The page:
Heat Transfer Performance Comparisons of Supercritical Carbon Dioxide and NaCl-KCl-ZnCl2 Eutectic Salts for Solar s-CO2 Brayton Cycle

Yawen Zhao, Peiwen Li, Hongguang Jin

Research output: Contribution to journalConference article

1 Scopus citations

Abstract

Supercritical carbon dioxide (s-CO2) and the new generation molten salts can both be used as the heat transfer fluid in the solar supercritical carbon dioxide Brayton cycle. One of the main concerns in the design of solar s-CO2 Brayton cycle is that the working fluids need to meet the desired heat transfer coefficient to reach the high operating temperature, responding to the high concentrated heat flux. In this paper, to satisfy the SunShot Initiative's goal of a 10 MWe solar s-CO2 Brayton cycle power plant, the receiver is designed to heat the s-CO2 and the NaCl-KCl-ZnCl2 eutectic salts from 500 °C to 750 °C to gain heat of 20 MWth. A tubular receiver made of pressureproof Haynes 230 is assumed. A one-dimensional computational heat transfer model is developed. The influences of receiver operating and structure parameters on the performance of the HTFs are evaluated. Finally, the outlet temperature, the heat gain, the solar field efficiency and the solar exergy efficiency for the s-CO2 and the new molten salts are compared. It is shown that both the fluids can reach the desired temperature and heat gain under special operating and structure parameters, but their relevant effectiveness to convert solar radiation into heat are different. The results obtained in this study are expected to provide references for the further development of the solar s-CO2 Brayton cycle technology.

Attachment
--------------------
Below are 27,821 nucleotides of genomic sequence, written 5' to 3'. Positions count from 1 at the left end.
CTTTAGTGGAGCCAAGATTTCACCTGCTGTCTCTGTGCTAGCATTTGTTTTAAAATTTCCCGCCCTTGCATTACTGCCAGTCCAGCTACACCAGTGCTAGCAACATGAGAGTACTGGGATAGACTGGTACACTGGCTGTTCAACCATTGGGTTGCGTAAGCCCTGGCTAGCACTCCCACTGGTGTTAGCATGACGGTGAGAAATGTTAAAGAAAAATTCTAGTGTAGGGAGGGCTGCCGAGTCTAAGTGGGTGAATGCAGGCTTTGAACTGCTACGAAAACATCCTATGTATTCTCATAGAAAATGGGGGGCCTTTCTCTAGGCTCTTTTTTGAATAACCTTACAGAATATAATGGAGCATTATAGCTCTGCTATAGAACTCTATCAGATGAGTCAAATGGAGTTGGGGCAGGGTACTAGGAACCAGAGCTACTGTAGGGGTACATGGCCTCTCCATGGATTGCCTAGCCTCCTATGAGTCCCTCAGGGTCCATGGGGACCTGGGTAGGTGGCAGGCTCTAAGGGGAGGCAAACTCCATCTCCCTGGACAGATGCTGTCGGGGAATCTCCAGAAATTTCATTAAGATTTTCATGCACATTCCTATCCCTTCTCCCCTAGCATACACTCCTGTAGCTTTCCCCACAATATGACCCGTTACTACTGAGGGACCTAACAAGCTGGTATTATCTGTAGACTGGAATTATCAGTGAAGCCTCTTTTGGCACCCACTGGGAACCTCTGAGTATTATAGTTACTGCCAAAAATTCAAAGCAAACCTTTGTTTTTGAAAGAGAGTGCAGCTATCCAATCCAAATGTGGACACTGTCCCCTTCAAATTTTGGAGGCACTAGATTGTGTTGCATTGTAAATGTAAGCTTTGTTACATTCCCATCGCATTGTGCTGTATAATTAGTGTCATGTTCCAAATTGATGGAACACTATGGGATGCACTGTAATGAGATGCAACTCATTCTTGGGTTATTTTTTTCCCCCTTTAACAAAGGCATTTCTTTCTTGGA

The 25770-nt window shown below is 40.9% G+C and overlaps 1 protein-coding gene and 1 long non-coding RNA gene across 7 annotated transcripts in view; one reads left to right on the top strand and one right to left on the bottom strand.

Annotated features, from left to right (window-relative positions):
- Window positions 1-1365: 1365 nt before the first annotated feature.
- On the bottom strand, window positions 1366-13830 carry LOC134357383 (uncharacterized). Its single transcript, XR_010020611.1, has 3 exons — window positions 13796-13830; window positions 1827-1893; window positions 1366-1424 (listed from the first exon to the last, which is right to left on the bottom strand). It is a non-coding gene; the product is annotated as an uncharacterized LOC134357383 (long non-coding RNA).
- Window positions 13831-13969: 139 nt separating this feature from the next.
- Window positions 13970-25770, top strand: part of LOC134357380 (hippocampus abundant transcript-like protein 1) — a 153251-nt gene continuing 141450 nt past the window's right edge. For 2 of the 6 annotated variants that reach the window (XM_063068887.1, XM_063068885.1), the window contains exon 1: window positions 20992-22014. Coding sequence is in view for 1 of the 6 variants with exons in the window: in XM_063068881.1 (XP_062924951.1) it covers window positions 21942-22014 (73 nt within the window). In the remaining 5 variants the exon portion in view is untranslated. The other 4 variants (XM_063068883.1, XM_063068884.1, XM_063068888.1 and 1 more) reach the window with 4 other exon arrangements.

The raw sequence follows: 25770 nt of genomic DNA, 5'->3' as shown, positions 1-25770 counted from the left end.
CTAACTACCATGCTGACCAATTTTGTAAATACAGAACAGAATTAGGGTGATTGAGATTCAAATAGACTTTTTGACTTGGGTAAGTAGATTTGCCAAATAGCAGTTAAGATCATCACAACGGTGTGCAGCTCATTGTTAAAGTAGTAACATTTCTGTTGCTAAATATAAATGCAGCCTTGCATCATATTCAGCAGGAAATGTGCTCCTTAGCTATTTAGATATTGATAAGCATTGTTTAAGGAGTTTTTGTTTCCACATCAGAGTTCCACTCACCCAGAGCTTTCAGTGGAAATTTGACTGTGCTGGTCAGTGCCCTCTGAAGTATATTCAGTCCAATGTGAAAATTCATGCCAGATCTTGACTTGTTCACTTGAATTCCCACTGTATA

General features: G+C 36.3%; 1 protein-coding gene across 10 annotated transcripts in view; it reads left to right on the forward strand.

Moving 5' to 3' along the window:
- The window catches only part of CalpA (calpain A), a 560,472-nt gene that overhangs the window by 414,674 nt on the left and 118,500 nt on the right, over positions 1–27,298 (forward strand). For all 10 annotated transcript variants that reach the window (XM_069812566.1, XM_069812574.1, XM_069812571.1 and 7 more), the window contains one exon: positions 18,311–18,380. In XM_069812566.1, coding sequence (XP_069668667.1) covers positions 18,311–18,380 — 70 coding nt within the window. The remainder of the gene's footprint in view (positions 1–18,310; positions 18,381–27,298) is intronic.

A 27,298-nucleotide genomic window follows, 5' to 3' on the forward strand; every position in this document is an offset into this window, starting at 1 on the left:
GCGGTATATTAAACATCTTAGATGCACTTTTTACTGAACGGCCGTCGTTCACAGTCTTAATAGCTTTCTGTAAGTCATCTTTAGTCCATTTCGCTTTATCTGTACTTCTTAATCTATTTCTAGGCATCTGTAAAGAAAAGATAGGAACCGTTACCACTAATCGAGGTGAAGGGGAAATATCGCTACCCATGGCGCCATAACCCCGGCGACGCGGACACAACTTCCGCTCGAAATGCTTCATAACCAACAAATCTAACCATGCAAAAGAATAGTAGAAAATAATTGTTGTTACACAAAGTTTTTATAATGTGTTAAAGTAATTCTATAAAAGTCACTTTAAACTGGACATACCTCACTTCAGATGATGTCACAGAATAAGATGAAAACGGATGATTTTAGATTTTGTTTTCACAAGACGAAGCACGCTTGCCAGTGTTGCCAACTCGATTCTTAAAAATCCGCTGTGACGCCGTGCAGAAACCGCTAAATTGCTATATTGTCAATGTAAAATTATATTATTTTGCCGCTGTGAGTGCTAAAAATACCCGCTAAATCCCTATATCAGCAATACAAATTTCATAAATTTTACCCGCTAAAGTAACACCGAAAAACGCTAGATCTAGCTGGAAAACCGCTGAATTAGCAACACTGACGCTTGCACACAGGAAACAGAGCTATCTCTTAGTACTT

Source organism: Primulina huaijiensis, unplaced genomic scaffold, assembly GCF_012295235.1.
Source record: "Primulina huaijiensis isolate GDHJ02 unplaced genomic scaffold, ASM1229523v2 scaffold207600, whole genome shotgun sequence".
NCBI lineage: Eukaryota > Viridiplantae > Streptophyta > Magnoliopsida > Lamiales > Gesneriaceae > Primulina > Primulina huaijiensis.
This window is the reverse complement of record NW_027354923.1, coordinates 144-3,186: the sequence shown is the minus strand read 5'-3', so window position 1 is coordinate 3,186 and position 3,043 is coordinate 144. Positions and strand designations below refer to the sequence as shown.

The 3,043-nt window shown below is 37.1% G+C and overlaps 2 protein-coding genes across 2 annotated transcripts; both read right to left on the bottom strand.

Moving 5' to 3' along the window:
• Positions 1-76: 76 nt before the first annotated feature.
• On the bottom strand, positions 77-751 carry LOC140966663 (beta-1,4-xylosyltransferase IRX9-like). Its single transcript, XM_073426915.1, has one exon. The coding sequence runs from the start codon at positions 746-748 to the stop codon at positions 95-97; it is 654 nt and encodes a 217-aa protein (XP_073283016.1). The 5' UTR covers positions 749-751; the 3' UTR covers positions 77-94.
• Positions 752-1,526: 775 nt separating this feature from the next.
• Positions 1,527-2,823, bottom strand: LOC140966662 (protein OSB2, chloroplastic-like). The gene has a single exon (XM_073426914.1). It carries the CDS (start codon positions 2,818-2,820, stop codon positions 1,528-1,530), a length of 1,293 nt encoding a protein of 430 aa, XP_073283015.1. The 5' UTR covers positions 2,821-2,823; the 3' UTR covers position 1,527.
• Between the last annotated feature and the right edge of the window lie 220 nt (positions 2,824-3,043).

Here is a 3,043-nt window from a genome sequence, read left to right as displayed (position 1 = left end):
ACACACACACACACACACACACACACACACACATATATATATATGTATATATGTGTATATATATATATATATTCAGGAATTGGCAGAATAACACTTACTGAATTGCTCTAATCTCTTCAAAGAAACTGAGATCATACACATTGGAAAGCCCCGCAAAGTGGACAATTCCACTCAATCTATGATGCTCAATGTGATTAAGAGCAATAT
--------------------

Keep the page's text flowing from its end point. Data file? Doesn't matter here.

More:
Original languageEnglish (US)
Pages (from-to)680-687
Number of pages8
JournalEnergy Procedia
Volume142
DOIs
StatePublished - Jan 1 2017
Event9th International Conference on Applied Energy, ICAE 2017 - Cardiff, United Kingdom
Duration: Aug 21 2017Aug 24 2017

Keywords

  • Heat transfer
  • Molten salts
  • Solar thermal Brayton cycle
  • Supercritical carbon dioxide

ASJC Scopus subject areas

  • Energy(all)

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